Bayou Lafourche pump improvement project in Donaldsonville reaches bid milestone
The Bayou Lafourche Mississippi River Re-Introduction and Pumping Capacity Improvement Project in Donaldsonville has gone out to bid for construction, the Bayou Lafourche Freshwater District announced.
The construction bid milestone comes after years of planning, designing, securing funds, and permitting.
From its starting point on the west side of Ascension Parish, Bayou Lafourche flows 106 miles south to the Gulf of Mexico. It provides drinking water for some 300,000 people across four parishes, and freshwater to eroding marshes in lower Terrebonne and Lafourche parishes.
Rep. Garret Graves called the project a win for infrastructure for south Louisiana.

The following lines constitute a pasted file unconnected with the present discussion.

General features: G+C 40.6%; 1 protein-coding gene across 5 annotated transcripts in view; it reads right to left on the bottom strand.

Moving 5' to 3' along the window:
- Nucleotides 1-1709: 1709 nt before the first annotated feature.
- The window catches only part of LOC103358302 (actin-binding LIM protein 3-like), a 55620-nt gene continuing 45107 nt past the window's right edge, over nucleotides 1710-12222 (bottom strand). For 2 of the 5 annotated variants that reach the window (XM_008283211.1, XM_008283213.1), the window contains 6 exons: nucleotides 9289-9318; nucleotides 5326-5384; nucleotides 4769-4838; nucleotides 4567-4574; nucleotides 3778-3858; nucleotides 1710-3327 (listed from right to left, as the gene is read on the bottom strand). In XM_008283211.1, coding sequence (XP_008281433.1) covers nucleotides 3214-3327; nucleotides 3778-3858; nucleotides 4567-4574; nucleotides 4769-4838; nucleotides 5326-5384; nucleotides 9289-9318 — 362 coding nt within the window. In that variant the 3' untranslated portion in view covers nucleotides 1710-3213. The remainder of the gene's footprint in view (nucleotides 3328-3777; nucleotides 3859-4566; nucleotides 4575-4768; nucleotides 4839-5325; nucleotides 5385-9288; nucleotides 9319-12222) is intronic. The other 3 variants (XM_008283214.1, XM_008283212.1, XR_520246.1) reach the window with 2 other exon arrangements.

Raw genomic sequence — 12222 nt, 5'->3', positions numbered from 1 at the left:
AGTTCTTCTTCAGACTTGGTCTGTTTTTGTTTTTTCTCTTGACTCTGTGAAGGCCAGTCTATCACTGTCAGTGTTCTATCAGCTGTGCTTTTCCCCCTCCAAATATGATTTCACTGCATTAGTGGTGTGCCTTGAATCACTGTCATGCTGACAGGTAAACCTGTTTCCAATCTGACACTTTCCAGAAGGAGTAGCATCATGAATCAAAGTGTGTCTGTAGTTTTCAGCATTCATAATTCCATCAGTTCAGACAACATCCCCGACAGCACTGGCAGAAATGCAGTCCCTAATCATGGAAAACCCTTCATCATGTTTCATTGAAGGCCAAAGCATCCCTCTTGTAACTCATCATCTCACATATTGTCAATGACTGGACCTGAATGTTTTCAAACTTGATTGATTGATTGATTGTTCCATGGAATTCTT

“None of us were around in 1903 when they cut off the connection of the Mississippi River to Bayou Lafourche, but we’re all paying for it now," Graves stated in a news release. "The bayou was the largest distributary of the river and the primary source of freshwater and sediment for the region. We’ve seen land loss and saltwater intrusion ever since."
The pump station in Donaldsonville recently received the final permit from the U.S. Army Corps of Engineers.
As Graves pointed out, by increasing the capacity of the Mississippi River entering the bayou, the high flows will counter saltwater intrusion on the coast and improve water quality for Lafourche, Terrebonne, Assumption, and Ascension parishes.
The bayou also provides water for agriculture and other industry in the area.
The Bayou Lafourche Freshwater District was established by the Louisiana Legislature in 1950 to provide fresh water to water purification facilities along Bayou Lafourche. It is governed by a 12-member Board of Commissioners representing each of the four parishes in the district, which conducts monthly meetings at the BLFWD offices in Thibodaux.